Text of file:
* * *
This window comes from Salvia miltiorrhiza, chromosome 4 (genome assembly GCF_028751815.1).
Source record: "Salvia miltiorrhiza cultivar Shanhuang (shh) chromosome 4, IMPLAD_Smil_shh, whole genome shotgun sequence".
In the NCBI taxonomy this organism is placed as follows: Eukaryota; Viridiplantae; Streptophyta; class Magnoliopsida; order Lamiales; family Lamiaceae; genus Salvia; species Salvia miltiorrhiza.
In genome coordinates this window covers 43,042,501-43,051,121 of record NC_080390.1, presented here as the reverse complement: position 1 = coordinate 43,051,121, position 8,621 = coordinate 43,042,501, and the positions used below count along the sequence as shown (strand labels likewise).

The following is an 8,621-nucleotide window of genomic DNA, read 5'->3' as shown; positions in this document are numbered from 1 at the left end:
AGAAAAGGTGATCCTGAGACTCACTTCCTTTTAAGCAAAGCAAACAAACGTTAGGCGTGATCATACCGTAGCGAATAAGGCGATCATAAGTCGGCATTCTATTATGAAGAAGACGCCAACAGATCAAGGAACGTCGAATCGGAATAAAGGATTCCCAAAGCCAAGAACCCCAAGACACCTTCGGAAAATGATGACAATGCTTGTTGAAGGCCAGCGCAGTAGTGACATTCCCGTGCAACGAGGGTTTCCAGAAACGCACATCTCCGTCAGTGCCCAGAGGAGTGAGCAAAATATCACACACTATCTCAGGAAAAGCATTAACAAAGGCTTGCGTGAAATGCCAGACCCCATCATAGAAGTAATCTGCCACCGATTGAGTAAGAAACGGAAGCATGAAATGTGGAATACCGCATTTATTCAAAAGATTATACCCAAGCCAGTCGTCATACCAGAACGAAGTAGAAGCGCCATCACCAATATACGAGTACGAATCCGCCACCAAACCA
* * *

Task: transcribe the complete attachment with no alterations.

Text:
This window comes from Salvia miltiorrhiza, chromosome 4 (genome assembly GCF_028751815.1).
Source record: "Salvia miltiorrhiza cultivar Shanhuang (shh) chromosome 4, IMPLAD_Smil_shh, whole genome shotgun sequence".
In the NCBI taxonomy this organism is placed as follows: Eukaryota; Viridiplantae; Streptophyta; class Magnoliopsida; order Lamiales; family Lamiaceae; genus Salvia; species Salvia miltiorrhiza.
In genome coordinates this window covers 43,042,501-43,051,121 of record NC_080390.1, presented here as the reverse complement: position 1 = coordinate 43,051,121, position 8,621 = coordinate 43,042,501, and the positions used below count along the sequence as shown (strand labels likewise).

The following is an 8,621-nucleotide window of genomic DNA, read 5'->3' as shown; positions in this document are numbered from 1 at the left end:
AGAAAAGGTGATCCTGAGACTCACTTCCTTTTAAGCAAAGCAAACAAACGTTAGGCGTGATCATACCGTAGCGAATAAGGCGATCATAAGTCGGCATTCTATTATGAAGAAGACGCCAACAGATCAAGGAACGTCGAATCGGAATAAAGGATTCCCAAAGCCAAGAACCCCAAGACACCTTCGGAAAATGATGACAATGCTTGTTGAAGGCCAGCGCAGTAGTGACATTCCCGTGCAACGAGGGTTTCCAGAAACGCACATCTCCGTCAGTGCCCAGAGGAGTGAGCAAAATATCACACACTATCTCAGGAAAAGCATTAACAAAGGCTTGCGTGAAATGCCAGACCCCATCATAGAAGTAATCTGCCACCGATTGAGTAAGAAACGGAAGCATGAAATGTGGAATACCGCATTTATTCAAAAGATTATACCCAAGCCAGTCGTCATACCAGAACGAAGTAGAAGCGCCATCACCAATATACGAGTACGAATCCGCCACCAAACCA